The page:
Cedars of Lebanon: God Laments
R. Simeon Ben Lakish said: God may be likened to a king who had two sons. He became enraged against the first of them, took a stick, and thrashed him so that he writhed in agony and died; and the father then began to lament over him. He later became enraged against the second son, took a stick, and thrashed him so that he writhed in agony and died; and the father then exclaimed, “No longer have I the strength to lament over them, so call for the mourning women and let them lament over them.”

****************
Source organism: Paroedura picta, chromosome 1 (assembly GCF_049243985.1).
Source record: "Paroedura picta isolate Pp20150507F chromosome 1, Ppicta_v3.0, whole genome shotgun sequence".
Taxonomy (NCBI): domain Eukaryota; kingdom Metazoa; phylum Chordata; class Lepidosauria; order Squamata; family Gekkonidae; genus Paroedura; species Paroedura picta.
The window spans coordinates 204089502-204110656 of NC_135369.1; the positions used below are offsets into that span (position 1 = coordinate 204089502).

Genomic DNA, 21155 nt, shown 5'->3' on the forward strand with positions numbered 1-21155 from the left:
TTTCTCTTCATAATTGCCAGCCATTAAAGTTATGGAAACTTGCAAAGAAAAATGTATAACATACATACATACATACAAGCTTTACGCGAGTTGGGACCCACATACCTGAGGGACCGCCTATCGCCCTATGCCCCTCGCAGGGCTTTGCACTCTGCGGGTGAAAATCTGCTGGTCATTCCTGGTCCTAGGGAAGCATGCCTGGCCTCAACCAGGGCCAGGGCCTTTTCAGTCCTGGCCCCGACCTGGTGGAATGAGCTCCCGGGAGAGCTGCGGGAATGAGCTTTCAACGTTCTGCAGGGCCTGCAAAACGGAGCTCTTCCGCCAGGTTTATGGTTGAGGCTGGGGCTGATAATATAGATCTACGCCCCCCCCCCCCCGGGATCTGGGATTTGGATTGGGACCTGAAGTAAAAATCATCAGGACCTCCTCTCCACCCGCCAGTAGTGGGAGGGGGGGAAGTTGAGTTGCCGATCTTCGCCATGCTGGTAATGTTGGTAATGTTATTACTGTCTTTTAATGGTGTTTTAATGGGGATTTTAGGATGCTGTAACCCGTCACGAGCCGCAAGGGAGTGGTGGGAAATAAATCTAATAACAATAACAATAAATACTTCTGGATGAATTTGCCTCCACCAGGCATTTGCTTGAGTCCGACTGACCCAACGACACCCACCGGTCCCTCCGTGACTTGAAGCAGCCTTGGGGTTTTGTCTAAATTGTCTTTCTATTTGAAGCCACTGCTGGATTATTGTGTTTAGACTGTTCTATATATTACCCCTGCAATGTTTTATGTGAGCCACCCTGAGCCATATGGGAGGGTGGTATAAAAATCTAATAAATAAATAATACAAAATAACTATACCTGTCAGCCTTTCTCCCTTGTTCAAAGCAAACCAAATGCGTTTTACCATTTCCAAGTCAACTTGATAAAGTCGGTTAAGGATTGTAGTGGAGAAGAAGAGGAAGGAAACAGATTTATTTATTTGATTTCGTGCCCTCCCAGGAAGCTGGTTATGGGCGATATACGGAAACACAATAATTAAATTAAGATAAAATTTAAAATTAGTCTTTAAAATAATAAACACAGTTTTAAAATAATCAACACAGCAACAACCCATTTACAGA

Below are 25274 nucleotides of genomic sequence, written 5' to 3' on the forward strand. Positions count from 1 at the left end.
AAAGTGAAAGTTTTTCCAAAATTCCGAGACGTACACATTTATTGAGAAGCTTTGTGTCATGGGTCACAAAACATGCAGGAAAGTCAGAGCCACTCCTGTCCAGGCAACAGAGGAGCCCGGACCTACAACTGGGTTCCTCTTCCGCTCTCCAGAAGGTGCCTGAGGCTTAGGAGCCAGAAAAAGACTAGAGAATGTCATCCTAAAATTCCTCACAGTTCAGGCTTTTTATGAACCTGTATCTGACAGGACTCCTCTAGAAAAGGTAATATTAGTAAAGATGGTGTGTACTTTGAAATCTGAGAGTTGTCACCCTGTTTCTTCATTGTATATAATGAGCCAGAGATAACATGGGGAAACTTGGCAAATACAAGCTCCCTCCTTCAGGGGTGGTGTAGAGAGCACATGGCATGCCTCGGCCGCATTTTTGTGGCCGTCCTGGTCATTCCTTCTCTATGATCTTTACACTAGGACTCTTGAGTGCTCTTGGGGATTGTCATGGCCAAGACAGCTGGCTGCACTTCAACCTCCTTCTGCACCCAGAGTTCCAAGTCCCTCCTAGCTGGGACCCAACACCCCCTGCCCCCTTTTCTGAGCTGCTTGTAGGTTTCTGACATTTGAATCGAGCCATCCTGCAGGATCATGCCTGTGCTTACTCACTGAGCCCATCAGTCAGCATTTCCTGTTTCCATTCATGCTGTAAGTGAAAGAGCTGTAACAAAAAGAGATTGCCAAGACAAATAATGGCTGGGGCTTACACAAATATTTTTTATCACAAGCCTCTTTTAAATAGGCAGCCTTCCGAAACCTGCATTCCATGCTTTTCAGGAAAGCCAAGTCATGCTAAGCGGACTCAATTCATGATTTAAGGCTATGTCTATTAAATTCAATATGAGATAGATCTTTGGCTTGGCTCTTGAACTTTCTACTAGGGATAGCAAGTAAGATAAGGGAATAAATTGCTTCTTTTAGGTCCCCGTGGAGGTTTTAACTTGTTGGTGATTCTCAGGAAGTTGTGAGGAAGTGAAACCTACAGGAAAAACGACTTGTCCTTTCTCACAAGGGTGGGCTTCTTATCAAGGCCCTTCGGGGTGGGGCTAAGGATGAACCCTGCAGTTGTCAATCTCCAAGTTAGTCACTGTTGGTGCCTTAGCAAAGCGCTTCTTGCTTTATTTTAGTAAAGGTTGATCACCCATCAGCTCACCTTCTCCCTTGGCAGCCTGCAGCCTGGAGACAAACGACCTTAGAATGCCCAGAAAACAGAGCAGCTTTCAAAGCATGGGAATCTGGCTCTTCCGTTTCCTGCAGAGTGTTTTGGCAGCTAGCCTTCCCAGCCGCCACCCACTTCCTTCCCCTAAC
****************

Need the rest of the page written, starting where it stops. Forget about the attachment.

Similarly the ten tribes were exiled, and He began to lament over them, Hear ye this word which I take up for a lamentation over you, O house of Israel (Amos 5:1). But when Judah and Benjamin were exiled, the Holy One, blessed be He—if it is possible to say so–declared, “No longer have I the strength to lament over them.” Hence it is written, Call for the mourning women . . . and let them make haste, and take up a wailing for Us (Jer. 9:17 f.). It is not written here “for them,” but “for Us,” i.e. for Me and them. “That Our eyes may run down with tears”—it is not written here “that their eyes may run down with tears,” but “Our eyes,” i.e. Mine and theirs. It is not written here, “And their eyelids gush out with water,” but “Our eyelids,” i.e. Mine and theirs.
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